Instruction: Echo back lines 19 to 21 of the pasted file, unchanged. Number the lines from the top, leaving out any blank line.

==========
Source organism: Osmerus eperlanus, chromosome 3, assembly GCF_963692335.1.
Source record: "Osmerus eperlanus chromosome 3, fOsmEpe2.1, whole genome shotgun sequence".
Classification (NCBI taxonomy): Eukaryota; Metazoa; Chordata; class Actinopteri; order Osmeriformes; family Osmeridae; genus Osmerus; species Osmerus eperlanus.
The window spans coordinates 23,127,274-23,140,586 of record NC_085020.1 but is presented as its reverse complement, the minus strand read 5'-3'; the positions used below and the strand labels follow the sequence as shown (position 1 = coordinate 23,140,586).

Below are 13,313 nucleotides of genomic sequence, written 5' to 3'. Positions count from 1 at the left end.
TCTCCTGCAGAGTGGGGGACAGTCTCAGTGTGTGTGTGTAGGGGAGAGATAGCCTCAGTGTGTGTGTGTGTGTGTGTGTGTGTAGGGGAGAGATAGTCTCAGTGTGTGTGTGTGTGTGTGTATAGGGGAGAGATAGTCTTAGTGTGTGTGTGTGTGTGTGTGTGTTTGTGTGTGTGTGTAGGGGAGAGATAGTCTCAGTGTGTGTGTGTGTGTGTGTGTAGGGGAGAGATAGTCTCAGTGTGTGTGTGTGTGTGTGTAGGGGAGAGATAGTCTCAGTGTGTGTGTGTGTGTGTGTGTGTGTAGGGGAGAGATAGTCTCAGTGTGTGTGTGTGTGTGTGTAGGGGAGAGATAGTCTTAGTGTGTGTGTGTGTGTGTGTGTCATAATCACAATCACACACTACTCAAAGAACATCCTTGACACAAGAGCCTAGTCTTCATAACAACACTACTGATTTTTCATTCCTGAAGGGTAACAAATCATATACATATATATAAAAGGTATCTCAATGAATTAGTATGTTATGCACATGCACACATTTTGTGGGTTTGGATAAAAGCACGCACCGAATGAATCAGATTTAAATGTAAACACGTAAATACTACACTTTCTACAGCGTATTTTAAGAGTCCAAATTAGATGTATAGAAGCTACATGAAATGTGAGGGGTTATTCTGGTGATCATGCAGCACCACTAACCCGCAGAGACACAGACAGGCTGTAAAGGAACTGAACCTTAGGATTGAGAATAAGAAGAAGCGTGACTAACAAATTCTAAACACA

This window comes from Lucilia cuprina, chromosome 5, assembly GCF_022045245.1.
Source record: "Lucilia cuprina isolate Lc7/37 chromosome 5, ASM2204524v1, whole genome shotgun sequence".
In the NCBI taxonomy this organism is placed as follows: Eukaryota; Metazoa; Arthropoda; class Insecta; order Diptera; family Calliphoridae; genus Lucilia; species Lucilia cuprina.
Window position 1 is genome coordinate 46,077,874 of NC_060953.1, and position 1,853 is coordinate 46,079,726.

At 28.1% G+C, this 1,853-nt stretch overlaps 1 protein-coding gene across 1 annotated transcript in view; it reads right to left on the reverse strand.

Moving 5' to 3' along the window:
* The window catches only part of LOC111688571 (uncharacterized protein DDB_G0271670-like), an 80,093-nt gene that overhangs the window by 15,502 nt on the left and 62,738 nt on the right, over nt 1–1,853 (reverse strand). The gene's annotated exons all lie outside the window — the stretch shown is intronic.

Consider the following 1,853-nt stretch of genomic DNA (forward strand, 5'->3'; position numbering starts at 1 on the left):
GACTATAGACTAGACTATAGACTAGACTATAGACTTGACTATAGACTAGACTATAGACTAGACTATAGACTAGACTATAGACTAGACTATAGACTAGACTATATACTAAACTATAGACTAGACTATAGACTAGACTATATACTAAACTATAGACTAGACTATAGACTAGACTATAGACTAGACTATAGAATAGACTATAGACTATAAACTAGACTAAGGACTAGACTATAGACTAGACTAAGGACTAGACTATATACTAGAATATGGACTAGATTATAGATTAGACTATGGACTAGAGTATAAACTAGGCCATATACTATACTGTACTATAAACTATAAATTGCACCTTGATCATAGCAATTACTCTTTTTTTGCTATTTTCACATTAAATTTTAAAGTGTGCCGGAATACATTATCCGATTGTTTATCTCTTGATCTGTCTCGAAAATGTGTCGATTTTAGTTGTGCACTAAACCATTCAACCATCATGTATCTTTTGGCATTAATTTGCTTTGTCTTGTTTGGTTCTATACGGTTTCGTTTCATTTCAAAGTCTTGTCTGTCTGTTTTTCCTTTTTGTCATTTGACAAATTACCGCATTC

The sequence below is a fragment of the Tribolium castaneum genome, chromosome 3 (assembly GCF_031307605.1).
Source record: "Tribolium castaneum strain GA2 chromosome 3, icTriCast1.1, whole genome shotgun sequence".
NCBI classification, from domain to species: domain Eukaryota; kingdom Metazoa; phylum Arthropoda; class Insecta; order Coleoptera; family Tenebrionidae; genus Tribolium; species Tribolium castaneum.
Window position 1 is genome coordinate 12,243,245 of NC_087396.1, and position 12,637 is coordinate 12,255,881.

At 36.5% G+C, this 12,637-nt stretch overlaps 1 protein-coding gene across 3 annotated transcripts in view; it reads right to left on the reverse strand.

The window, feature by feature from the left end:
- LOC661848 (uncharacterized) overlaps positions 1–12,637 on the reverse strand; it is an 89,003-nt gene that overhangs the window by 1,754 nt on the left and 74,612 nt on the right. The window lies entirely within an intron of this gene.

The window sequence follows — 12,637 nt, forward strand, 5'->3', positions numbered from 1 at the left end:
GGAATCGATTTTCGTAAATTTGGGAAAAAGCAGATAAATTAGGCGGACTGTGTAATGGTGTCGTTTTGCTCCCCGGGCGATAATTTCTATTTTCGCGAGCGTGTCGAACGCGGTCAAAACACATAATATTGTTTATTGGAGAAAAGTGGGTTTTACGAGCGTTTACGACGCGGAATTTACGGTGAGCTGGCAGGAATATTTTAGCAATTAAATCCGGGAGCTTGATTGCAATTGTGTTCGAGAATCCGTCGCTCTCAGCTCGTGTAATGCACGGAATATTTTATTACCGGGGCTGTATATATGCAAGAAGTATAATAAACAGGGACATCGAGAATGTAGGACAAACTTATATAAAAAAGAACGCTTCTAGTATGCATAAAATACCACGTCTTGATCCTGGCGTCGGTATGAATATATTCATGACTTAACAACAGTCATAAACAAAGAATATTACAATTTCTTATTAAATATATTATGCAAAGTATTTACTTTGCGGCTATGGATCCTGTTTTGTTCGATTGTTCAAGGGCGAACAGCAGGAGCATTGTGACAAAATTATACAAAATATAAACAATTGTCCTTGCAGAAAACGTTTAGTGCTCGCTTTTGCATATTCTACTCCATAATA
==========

Window position 1 is genome coordinate 12,243,245 of NC_087396.1, and position 12,637 is coordinate 12,255,881.

At 36.5% G+C, this 12,637-nt stretch overlaps 1 protein-coding gene across 3 annotated transcripts in view; it reads right to left on the reverse strand.

The window, feature by feature from the left end: